We've moved on from Nazi and Eastern Bloc bad guys, but what do the nationalities of today's first person shooter villains tell us about geopolitics?
Culture site Complex has created this fun map showing where in the world video game villains come have come from over the past decade. Writer Peter Rubin explains:
It became clear to us how international relations can affect the gaming industry. Gone are the days of all FPSes [First Person Shooters] being either World War II or sci-fi; in the new millennium, developers are on the hunt for enemies that are speculative but still plausible. Either they're rooted in real-life global hotspots (this spring's SOCOM 4 takes place around the shipping lanes of Southeast Asia), or they bring favorite punching bags into the future.
It's an interesting mix: two of Bush's "axis of evil" nations (only Iran is missing); countries with a history of Islamic terrorism (Indonesia and Afghanistan) or drug cartels (Mexico and Colombia); failed states (Somalia and Chad); and the BRIC economies—Brazil, Russia, India, and China—whose growing influence in world trade is obviously a threat to U.S. and European dominance. I'm surprised to see no Libya, no Pakistan, and no Yemen—but perhaps those fictional fights are still in development. Either way, the psychological mechanics of video game villainry provide fascinating food for thought. The popular choices have a delicate blend of familiarity and foreignness, and not only reflect current events but also gesture toward a speculative future.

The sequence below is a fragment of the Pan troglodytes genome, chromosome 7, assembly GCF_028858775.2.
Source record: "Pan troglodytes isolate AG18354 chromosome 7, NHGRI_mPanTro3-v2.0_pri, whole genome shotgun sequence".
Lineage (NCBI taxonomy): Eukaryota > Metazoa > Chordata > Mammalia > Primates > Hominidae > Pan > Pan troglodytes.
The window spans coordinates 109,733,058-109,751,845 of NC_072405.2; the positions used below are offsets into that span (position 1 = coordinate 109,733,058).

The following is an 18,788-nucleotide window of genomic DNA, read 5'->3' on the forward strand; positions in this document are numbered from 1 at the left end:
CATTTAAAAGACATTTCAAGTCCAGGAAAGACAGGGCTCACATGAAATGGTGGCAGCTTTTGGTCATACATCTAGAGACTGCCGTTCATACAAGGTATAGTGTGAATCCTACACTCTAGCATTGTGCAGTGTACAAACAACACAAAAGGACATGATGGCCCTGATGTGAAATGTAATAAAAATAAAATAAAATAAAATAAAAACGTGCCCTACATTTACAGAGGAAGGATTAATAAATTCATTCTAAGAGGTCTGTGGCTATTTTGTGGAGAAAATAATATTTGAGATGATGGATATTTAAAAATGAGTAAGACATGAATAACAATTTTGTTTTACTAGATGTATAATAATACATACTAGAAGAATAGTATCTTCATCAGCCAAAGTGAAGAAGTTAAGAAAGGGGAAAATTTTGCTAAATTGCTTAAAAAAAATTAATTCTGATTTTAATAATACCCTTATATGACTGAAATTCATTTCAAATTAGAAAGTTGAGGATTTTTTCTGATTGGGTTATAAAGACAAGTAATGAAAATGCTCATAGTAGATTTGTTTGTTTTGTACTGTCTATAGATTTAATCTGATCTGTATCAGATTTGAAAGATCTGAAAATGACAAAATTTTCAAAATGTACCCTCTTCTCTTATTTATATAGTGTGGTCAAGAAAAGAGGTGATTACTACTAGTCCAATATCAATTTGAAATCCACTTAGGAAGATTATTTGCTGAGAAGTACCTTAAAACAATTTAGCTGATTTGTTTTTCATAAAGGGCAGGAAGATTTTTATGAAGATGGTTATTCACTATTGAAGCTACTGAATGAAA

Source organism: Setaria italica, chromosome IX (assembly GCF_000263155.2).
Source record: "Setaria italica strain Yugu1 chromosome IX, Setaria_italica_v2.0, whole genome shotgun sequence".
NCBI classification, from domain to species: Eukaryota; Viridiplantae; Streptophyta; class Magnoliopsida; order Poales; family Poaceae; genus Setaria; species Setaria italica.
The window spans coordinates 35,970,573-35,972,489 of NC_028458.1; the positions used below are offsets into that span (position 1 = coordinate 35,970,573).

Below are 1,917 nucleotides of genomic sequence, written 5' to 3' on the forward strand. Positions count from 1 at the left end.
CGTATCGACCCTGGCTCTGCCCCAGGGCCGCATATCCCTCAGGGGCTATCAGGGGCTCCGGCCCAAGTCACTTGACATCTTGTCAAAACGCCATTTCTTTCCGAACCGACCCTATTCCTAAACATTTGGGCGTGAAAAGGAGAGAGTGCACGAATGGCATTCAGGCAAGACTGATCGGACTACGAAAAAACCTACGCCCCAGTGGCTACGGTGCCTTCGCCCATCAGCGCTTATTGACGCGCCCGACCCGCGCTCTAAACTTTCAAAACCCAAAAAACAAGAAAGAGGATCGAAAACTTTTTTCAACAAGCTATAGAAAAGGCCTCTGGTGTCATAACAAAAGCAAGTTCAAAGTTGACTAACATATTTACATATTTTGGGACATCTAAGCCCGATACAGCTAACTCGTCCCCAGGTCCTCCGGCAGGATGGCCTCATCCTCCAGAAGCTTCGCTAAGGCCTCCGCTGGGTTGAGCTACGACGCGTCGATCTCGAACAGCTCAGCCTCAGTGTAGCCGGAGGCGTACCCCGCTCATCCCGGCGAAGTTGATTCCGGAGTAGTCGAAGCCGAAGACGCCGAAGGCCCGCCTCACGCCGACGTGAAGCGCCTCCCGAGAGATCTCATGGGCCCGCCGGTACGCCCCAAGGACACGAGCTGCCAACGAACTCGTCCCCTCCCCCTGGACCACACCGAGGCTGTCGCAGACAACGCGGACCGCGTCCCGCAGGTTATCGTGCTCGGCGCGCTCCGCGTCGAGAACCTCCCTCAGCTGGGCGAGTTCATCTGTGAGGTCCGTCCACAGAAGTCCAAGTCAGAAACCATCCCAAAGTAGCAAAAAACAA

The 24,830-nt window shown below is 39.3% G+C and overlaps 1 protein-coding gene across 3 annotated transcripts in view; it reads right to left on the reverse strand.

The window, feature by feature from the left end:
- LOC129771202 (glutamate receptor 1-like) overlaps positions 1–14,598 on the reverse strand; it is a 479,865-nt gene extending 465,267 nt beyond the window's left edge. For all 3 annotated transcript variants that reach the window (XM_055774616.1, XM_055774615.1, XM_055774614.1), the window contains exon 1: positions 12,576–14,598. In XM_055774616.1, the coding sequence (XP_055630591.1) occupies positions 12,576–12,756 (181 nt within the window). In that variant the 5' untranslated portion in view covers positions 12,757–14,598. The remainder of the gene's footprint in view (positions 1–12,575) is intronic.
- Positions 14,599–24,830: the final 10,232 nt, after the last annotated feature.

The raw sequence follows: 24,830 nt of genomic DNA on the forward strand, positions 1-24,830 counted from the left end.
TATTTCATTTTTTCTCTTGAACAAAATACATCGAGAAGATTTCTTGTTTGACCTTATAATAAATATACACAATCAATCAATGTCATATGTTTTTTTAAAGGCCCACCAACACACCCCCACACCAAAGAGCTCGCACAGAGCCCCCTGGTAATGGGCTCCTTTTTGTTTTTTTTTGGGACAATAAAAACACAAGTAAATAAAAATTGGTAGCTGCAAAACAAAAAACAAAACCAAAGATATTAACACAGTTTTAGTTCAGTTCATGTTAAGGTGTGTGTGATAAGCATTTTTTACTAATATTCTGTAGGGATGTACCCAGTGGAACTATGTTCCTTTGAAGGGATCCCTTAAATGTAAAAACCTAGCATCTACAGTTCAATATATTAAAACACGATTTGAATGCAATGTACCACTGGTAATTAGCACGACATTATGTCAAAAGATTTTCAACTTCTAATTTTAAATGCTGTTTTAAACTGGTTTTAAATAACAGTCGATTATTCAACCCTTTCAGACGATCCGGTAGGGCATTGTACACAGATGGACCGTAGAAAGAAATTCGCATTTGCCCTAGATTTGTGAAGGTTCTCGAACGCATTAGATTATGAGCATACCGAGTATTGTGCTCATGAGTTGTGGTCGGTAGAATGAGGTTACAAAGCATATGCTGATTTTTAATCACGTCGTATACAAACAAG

Whether these conventions help gamers understand the world better or just further unhelpful stereotypes is, of course, another question.
Infographic and story via Complex.